Airline fees like charges for checked bags and ticket change fees equaled almost $22.5 billion in 2015 alone.  Although the report highlighted other industries as well, it did call out airline fees in particular, stating fees like this merit independent consideration “based on their volume and in their regulation.”  While baggage fees and ticket changing fees may be optional, the report claims there is a very gray area between whether these fees are actually optional or potentially mandatory.

Aviation experts chimed in saying the airline industry, especially in the United States, is one of the most transparent industries out there.  

The Harvard School of Public Health have conducted the first study of its kind to probe pilot mental health directly, revealing over 12 percent of pilots (surveyed) may have clinical depression.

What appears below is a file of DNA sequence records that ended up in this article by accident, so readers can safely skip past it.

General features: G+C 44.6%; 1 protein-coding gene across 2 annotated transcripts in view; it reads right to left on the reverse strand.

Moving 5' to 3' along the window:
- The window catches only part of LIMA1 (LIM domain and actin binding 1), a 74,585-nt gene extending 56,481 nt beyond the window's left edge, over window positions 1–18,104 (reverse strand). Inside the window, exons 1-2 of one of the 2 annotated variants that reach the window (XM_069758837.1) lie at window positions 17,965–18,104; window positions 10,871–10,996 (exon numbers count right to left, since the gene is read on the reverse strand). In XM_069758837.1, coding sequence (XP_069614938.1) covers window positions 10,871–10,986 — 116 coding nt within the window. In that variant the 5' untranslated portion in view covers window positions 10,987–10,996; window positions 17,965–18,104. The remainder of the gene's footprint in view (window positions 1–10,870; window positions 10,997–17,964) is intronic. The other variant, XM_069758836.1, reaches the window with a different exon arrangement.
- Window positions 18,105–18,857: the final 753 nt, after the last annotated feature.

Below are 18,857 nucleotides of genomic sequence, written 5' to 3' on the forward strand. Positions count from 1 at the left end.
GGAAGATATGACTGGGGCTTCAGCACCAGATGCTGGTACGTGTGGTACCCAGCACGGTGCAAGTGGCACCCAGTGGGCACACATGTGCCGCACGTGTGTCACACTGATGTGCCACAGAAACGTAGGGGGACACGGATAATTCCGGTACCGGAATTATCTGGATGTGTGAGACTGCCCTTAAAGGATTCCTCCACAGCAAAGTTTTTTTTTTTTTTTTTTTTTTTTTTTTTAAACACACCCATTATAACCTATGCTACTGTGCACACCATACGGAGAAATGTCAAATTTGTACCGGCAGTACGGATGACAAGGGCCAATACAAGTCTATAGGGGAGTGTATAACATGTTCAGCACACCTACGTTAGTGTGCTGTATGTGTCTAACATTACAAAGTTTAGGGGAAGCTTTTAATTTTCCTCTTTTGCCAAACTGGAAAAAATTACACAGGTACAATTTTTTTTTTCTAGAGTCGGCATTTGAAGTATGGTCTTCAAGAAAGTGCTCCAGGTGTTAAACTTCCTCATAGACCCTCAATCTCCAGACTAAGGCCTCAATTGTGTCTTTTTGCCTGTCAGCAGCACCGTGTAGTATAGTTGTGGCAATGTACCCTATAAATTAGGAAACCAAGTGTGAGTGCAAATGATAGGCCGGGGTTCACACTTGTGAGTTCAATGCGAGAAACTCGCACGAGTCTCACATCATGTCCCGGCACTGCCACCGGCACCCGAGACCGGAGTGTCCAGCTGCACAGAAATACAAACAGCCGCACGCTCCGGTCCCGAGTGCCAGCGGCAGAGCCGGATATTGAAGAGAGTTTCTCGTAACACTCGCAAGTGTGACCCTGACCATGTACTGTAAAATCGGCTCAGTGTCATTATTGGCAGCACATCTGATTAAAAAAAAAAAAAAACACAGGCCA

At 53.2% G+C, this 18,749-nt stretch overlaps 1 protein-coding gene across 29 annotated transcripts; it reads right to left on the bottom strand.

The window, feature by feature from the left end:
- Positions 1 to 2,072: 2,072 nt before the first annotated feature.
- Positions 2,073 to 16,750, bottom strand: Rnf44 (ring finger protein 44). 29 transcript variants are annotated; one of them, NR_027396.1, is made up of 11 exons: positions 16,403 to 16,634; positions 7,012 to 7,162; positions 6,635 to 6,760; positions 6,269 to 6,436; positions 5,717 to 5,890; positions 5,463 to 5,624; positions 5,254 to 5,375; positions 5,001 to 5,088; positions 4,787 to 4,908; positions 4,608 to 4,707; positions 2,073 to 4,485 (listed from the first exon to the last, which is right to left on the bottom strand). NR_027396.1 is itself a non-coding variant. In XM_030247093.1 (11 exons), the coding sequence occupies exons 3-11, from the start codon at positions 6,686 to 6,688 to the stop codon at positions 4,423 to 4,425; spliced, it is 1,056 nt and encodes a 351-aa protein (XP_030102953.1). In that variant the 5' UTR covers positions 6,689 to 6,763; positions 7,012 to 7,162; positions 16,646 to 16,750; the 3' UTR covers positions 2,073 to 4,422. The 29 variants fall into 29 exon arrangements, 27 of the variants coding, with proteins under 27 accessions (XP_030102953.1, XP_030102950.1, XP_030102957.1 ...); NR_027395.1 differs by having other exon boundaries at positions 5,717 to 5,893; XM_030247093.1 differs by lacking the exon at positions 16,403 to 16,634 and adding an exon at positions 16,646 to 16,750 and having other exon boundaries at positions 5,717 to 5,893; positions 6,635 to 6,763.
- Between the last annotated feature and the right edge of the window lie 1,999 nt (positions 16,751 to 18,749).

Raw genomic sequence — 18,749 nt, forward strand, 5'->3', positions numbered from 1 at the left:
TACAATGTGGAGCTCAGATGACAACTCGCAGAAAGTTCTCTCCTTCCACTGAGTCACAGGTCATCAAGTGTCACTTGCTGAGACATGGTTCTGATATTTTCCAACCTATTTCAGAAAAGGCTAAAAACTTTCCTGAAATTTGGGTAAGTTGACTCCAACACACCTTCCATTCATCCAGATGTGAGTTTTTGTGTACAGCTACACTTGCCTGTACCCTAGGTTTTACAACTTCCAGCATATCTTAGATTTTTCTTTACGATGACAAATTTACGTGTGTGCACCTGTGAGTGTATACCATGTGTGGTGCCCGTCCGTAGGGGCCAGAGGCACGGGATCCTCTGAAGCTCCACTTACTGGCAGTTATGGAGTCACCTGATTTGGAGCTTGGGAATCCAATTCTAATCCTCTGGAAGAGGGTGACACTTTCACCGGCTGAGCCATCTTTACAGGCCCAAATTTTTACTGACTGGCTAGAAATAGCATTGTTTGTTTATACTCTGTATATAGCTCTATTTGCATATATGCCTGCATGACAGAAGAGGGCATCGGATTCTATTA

The study was conducted anonymously with mental health questions mixed in with other general health type questions.  Approximately 3,500 airline pilots took the survey and 1,848 answered the mental health questions.  This type of strategy was used in order to encourage more honest answers, whilst also reducing the chance for any bias.  In addition to the population of surveyed pilots who may be depressed, a little over four percent of respondents reporting having suicidal thoughts within the two weeks before completing the survey.

Some additional findings from the survey include the facts that pilots who took sleep aids or who reported sexual or verbal harassment were the most likely to be depressed. 

One of the grad student authors of the report explained how the survey is crucial to the importance of accurately assessing pilot mental health.

“Our study hints at the prevalence of depressions among pilots – a group of professionals that is responsible for thousands of lives every day,” Alex Wu said. 

From a human resources perspective, it is believed by many HR experts that this type of situation needs to be handled with care.  Some pilots may not be managing their depressive symptoms, or seeking treatment, for fear of negative career impacts.